For this reason, the pensions industry seems to have mounted a concerted attempt to get the Government to put a moat around “institutional” and chuck even more red flags at transfers to retail. XPS are currently red or amber flagging over 90% of transfers out, presumably on the basis that a non-workplace pension cannot be as good value as a workplace pension.

There will come a time when the FCA will address this issue but this is not the time.

The main reason “engagement” is valued is because it is seen to increase contributions. It may do, but this is surely not why we have a VFM framework. A framework that is designed to increase engagement is a marketing not a VFM construct.

The best that financial services companies can do is to market themselves well, for which Robert is one of the very few who gets that.

Robert and friends with a thumbs up for the Widow.

About henry tapper

Founder of the Pension PlayPen,, partner of Stella, father of Olly . I am the Pension Plowman
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3 Responses to “Engagement” is a marketing concept – it is not a measure of value.

  1. John Mather says:

    Engagement is a lifetime commitment NOT a hit and run opportunity for a wake up call for those who have neglected provision of income beyond work.

    The effect on outcomes of these limited contacts is trivial.

    Unfortunately the IFA community that provides regular stimulus is in decline and the 6% of properly advised will continue to be punished for their prudence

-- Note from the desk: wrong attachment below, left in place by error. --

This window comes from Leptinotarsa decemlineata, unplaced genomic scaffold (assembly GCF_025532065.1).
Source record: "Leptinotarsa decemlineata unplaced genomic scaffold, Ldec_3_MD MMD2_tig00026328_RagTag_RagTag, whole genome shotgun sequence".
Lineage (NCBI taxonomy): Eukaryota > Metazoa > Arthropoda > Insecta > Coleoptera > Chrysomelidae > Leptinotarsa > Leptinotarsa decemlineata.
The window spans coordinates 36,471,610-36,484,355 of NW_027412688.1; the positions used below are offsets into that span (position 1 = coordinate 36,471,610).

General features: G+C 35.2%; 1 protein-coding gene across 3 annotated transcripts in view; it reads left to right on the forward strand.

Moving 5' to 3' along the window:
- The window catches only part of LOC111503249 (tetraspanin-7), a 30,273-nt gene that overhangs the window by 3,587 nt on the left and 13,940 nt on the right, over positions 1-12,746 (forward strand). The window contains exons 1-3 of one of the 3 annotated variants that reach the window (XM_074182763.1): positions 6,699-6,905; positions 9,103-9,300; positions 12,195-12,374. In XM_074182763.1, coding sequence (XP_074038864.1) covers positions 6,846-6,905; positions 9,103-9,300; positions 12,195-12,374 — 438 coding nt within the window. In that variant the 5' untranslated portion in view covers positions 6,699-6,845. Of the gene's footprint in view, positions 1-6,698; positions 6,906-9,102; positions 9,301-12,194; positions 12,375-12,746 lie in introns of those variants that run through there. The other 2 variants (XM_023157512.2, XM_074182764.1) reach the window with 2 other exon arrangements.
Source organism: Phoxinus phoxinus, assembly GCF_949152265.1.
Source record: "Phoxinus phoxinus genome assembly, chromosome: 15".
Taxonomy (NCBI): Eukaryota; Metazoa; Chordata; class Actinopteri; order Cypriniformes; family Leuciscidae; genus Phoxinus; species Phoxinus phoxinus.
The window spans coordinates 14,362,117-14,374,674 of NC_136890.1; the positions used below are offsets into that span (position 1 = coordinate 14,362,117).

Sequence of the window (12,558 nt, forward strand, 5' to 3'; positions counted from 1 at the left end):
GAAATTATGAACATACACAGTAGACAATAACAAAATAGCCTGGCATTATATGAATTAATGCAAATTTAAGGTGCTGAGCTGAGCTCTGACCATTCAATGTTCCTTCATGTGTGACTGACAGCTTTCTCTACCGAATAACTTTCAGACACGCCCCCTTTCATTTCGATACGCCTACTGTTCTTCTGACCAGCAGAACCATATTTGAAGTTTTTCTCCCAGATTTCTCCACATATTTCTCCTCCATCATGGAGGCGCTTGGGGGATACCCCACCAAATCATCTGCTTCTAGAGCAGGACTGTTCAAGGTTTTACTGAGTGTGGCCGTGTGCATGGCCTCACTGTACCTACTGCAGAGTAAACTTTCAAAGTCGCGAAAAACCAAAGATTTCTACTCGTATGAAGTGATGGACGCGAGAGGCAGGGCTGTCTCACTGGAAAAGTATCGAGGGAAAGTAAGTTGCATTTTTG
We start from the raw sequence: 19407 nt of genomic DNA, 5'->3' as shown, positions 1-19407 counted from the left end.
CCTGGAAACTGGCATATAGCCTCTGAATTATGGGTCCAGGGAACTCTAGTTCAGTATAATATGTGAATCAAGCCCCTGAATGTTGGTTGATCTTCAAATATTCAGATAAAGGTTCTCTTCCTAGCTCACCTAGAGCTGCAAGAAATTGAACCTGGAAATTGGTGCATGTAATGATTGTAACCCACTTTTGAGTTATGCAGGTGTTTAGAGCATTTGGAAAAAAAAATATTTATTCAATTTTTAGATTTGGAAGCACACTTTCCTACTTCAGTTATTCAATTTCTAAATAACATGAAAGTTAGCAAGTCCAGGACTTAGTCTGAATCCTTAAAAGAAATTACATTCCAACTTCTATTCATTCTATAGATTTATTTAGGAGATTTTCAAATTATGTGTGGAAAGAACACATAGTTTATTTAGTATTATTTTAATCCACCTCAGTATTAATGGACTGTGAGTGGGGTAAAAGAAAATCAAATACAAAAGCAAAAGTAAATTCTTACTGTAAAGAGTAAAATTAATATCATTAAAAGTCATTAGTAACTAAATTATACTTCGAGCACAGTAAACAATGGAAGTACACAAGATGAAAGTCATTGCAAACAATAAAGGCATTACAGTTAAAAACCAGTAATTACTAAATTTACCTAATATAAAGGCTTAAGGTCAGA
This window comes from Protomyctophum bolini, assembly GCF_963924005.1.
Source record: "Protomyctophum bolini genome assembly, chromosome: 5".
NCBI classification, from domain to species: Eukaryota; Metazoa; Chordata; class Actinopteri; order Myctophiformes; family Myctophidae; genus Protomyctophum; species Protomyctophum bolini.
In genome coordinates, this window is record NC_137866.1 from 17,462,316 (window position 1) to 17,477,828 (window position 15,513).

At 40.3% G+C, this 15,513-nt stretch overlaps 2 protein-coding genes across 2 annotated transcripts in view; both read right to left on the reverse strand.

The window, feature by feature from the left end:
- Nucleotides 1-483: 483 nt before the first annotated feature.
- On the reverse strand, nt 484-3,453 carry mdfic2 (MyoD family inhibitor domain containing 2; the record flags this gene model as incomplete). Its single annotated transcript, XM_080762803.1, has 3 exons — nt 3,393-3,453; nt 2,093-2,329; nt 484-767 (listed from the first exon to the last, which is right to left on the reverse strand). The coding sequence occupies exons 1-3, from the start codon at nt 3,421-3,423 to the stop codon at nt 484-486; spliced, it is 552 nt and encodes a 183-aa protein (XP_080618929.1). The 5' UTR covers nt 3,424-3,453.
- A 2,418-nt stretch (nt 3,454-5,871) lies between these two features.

2. Robert Cochran says:

    Thanks Henry appreciate your support and kind comments and this blog 🔝, not sure about the title though – my experience tells me increased engagement leads to empowerment.

    Engagement is a way to help people understand the first question “what have I got” and if the TPT Research I quote from this week is to believed 2/3 of women in their 50s don’t know what they have saved in their pensions.

    One of the ways of fixing this is engagement, that could simply be putting pensions next to bank account or it could be any of a range of ways to wake you up to your pension. It’s not all about increased premiums it’s about increased understanding of what you have and what you can expect in retirement – it’s about not getting to retirement and being disappointed because what you have is wildly different from what you expected.

    I don’t think anybody is saying the pension dashboard is just a marketing concept but it is an engagement mechanism and will ultimately do good for people, in the same way that good pension apps, well being education and other mediums can do. Let’s stop the sleep walking and ensure people are alive to what they have and can plan accordingly

    An Oz style culture of knowing what’s in your Super would be super 😊

    • henry tapper says:

      A dashboard is a utility. It makes you happy because it solves your problems.

      I like the LBG/Sw hook up for that reason.

      What you were saying about people not understanding what they own was very well put- I think that’s all that VFM can do- but it’s a lot!